This site is intended for health professionals only

Who were the 0.8% who voted ‘yes’?

Pulse editorial health practitioner

Editor Jaimie Kaffash ponders the identities of the culprits who voted to accept the Government’s 2024/25 general practice contract changes in the BMA referendum

The results from the BMA’s ballot on the GP contract were shocking. Why did 0.8% of the GP population vote in favour of the contract?! Who exactly were these 155 GPs who voted ‘yes’ to the question ‘Do you accept the 2024/25 GMS contract for general practice from Government and NHS England?’ Who thought that a 2.8% funding uplift in a cost-of-living crisis was something that GPs should accept without complaint? I’ve tried to break down who these GPs could be.

42 ICB clinical advisers: To be fair to ICBs, they’ve been given a bit of a shitty deal from Government with all the responsibility to improve general practice with no funding. But they are taking on that role with gusto, trying to change the whole concept of general practice with the hope that no one notices. Having a dreadful GMS contract will make people less bothered when they try and remove same-day care from GPs, or triage everyone through NHS 111, or replace all GPs with homeopaths or whatever.

50 ‘medical general practitioners’: ‘Physician associates’ is becoming a loaded term, and it’s right that we are looking at new ways of explaining them. Just because their education and training is half the length of a GP, it doesn’t make them any less able to see undifferentiated patients. So ‘medical general practitioners’ makes sense – they work in medicine, that deal in general health, and they practise. Some of these will have been sent ballot papers by some tired BMA admin staff. For these MGPs, NHS England’s direction of travel is spot on – put all the money in the ARRS. A yes vote makes sense.

10 fictional doctors: The likes of Doc Martin, Dr Legge and Dr Finlay are having a lovely time of things, providing loads of home visits every day, being pillars of their communities and facing no burnout. They are all happy with the contract as it stands. (Admittedly, Dr Finlay wouldn’t receive ballot papers on account of being Scottish, but if you felt the need to point this out, I would counter that being fictional is a bigger barrier to him voting.)

22 NHS England GPs: There are a lot of GPs working within NHS England  – after all, those thought leadership frameworks don’t vertically integrate themselves. These GPs would have voted yes. But primary care medical director and NHS England lead negotiator Dr Amanda Doyle wouldn’t have been among them – she’s made very thinly veiled comments admitting how poor the contract is.

1 Dr Martin Scurr: The Daily Mail’s go-to self-hating GP was wavering on whether to vote ‘no’, because the offer was too generous. But he decided that reducing funding would lead to even more GPs leaving the NHS and going private, thereby providing his private practice with unwanted competition.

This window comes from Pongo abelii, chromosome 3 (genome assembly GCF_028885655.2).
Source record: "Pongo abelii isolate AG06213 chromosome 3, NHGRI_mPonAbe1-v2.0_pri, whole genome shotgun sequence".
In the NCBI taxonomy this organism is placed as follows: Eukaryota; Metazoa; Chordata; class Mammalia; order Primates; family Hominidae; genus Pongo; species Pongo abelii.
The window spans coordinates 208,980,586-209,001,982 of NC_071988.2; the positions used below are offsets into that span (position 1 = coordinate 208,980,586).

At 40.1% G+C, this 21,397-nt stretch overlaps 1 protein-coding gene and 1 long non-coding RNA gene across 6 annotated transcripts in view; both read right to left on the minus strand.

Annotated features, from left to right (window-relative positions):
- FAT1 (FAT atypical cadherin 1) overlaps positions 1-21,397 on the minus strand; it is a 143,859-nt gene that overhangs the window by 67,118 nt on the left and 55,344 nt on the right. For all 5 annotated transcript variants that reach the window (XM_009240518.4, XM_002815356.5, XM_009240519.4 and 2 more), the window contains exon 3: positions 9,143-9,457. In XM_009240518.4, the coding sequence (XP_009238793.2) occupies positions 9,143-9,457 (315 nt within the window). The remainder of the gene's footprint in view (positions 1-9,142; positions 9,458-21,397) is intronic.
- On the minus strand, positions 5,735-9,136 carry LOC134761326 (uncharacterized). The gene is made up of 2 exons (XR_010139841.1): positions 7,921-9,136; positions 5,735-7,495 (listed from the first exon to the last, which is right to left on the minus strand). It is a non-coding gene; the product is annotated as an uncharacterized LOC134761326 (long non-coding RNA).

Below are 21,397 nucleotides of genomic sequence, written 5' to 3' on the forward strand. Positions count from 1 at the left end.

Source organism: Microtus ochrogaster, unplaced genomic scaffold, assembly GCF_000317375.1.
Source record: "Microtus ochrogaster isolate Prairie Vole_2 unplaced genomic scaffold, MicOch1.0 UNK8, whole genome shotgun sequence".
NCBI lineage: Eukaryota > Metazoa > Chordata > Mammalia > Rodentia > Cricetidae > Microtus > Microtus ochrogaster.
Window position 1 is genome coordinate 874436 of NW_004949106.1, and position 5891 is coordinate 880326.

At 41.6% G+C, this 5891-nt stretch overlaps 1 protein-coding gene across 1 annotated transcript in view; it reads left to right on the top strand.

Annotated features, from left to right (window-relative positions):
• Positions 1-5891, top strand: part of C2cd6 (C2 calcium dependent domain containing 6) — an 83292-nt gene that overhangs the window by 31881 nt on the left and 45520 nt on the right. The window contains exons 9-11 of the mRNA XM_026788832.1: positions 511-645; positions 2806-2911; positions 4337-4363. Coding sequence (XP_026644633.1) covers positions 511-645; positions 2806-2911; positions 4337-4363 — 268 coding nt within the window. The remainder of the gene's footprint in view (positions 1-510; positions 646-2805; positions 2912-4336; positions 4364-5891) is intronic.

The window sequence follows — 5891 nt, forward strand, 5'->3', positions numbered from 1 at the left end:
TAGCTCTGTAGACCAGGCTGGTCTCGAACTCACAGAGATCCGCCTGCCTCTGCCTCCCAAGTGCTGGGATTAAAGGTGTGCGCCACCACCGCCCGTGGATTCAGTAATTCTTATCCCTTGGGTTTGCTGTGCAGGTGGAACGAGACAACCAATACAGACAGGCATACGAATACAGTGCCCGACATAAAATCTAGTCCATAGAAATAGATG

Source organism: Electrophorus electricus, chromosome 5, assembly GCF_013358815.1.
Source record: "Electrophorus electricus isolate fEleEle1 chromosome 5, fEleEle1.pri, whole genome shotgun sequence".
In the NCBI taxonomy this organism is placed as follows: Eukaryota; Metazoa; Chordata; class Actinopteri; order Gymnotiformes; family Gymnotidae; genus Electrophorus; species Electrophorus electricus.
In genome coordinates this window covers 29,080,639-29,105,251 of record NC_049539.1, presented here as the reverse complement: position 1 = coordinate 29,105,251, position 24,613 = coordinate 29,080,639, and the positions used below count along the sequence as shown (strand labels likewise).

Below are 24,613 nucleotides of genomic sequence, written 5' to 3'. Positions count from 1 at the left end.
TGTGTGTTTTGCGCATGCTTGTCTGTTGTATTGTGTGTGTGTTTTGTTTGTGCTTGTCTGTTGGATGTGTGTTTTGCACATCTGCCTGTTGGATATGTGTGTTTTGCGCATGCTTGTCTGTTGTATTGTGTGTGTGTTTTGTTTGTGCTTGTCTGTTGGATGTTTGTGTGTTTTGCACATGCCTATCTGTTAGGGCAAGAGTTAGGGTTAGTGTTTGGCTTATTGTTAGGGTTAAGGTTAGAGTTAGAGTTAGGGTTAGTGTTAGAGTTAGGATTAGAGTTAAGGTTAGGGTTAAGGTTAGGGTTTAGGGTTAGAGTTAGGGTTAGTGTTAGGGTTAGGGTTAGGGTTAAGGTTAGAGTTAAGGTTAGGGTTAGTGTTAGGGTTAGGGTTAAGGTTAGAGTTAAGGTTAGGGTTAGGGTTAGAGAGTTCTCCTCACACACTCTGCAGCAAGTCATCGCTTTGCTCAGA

30 GPs who didn’t read the question properly: I was going to include more fictional doctors, but the closure of BBC’s Doctors surgery – presumably in a bid to mirror real life – has left me short of the magic 155 number, so I can only presume that dozens of GPs misread the question. Because surely there aren’t 155 GPs who genuinely voted in favour of the offer in good confidence?

Jaimie Kaffash is editor of Pulse. Follow him on X (formerly Twitter) @jkaffash or email him at



Please note, only GPs are permitted to add comments to articles

So the bird flew away 3 April, 2024 4:21 pm

Yes men?

So the bird flew away 3 April, 2024 4:24 pm

Or GPs who are masochist, or GPs who are Tory MPs/GP spouses, or PCN clinical directors, or those earning >£200k of lovely dosh out of the NHS…

Just My Opinion 3 April, 2024 9:42 pm

Denigrating people who exercised their democratic right to vote, because you don’t agree with them.

David Church 3 April, 2024 10:48 pm

Perhaps some of them voting for ‘negotiate further on the contract (it’s not good enough) 20 years ago in THAT ballot, and found they had been counted as ‘yes accept it’ votes, so this time around they voted for what they didn’t want, because that is what they got last time?

Richard Wood 5 April, 2024 12:25 pm

Jaimie, I would add to that list those who understood the question but simply pressed the wrong button in error. Incidence of typographical errors in spreadsheet numbers entries or word typing is typically 1%, and though this was a simpler task, there will statistically be some who had blurred vision, a slippery mouse, clumsy tremor, too small a screen, fat fingers, or were in a rush. That’s a couple more for you.

Gerrit Huisman 9 April, 2024 5:17 pm

Is it really right to ridicule or demonise colleagues who had a different opinion than the majority? Being punished for minority views happens in dictatorships, shouldn’t happen here really….